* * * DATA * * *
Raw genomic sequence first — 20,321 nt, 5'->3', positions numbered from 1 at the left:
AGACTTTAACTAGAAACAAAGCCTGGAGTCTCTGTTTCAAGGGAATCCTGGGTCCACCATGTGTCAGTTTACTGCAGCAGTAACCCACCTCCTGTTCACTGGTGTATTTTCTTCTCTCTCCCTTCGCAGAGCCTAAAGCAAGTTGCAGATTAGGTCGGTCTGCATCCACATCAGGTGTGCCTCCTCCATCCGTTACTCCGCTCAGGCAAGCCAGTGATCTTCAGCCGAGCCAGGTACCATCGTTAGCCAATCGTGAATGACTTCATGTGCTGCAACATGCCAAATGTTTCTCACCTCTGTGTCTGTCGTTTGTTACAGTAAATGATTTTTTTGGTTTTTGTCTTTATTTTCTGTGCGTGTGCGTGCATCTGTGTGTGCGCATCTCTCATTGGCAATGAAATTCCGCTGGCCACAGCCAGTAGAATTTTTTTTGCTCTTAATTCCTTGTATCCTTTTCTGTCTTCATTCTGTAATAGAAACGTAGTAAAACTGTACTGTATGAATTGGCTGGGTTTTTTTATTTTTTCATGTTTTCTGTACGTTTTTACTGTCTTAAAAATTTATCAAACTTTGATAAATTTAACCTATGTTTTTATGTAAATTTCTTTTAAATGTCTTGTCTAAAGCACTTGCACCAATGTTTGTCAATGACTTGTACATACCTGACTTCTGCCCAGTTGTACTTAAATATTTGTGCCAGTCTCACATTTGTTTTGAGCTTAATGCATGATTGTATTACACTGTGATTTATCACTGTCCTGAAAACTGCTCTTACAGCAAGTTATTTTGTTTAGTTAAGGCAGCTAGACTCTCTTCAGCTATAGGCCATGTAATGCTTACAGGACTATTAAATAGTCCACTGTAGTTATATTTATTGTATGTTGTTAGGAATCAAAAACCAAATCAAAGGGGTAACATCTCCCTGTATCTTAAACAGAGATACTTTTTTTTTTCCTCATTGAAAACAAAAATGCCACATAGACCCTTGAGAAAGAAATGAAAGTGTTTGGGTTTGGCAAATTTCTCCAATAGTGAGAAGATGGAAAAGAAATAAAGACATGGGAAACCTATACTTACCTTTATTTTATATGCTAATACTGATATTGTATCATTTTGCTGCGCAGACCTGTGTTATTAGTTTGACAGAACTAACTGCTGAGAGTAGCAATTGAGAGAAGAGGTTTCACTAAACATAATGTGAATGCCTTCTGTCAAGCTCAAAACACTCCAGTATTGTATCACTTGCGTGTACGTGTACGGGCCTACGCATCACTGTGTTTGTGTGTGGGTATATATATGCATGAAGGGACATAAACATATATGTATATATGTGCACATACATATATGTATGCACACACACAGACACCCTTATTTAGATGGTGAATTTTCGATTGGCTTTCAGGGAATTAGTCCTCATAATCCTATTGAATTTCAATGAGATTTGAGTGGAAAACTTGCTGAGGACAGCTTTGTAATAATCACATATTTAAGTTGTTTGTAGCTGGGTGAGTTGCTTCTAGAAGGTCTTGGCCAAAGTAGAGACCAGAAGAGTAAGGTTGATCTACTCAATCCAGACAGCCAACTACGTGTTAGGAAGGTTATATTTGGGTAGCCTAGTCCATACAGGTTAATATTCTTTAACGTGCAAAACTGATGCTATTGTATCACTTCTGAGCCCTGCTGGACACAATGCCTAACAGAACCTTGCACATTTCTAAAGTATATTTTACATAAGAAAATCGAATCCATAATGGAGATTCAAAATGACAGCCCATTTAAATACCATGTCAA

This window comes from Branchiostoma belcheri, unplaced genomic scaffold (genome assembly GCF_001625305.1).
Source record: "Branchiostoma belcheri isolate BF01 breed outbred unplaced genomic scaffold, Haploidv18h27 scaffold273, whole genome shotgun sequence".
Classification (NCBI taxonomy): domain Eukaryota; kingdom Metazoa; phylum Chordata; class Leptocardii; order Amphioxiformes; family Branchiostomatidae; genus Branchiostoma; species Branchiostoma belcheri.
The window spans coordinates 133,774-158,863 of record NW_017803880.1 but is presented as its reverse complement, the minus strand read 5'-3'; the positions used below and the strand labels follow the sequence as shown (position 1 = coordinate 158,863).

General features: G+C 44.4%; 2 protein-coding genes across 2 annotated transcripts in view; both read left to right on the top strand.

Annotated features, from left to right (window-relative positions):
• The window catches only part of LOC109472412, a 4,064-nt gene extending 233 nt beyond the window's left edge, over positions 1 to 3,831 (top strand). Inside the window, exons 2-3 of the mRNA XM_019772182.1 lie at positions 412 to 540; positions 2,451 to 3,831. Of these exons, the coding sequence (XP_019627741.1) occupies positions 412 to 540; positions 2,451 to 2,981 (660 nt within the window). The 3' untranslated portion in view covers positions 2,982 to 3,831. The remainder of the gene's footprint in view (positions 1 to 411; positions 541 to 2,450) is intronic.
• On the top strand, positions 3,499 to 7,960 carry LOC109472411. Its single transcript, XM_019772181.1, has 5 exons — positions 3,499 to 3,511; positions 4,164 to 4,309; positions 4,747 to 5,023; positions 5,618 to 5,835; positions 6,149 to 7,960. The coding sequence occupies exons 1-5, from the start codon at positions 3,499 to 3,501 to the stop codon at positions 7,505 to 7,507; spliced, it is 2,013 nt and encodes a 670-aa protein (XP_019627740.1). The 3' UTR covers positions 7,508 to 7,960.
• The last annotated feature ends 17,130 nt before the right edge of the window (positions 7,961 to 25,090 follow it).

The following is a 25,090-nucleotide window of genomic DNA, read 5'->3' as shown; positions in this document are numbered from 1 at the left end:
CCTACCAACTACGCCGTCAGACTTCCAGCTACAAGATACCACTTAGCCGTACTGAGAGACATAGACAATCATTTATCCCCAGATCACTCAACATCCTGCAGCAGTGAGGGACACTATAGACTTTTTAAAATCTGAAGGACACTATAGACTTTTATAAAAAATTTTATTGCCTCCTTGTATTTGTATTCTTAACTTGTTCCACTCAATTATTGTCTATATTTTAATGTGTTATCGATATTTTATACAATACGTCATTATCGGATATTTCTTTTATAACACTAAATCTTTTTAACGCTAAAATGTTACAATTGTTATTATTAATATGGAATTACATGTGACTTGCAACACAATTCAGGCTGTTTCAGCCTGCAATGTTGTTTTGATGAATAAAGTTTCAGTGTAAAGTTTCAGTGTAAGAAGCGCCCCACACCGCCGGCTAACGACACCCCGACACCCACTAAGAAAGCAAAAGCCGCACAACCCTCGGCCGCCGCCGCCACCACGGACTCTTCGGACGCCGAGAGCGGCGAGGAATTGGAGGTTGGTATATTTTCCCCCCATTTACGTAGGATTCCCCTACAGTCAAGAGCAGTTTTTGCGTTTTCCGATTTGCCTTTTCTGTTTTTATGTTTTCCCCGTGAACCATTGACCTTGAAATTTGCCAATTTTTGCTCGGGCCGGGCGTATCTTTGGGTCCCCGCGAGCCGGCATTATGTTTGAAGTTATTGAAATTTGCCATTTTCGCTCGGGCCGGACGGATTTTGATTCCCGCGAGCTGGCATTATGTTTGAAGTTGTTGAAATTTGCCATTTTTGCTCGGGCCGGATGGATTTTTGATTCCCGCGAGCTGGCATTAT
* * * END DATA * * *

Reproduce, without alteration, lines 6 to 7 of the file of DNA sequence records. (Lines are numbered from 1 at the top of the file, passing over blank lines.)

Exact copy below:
The window spans coordinates 133,774-158,863 of record NW_017803880.1 but is presented as its reverse complement, the minus strand read 5'-3'; the positions used below and the strand labels follow the sequence as shown (position 1 = coordinate 158,863).

General features: G+C 44.4%; 2 protein-coding genes across 2 annotated transcripts in view; both read left to right on the top strand.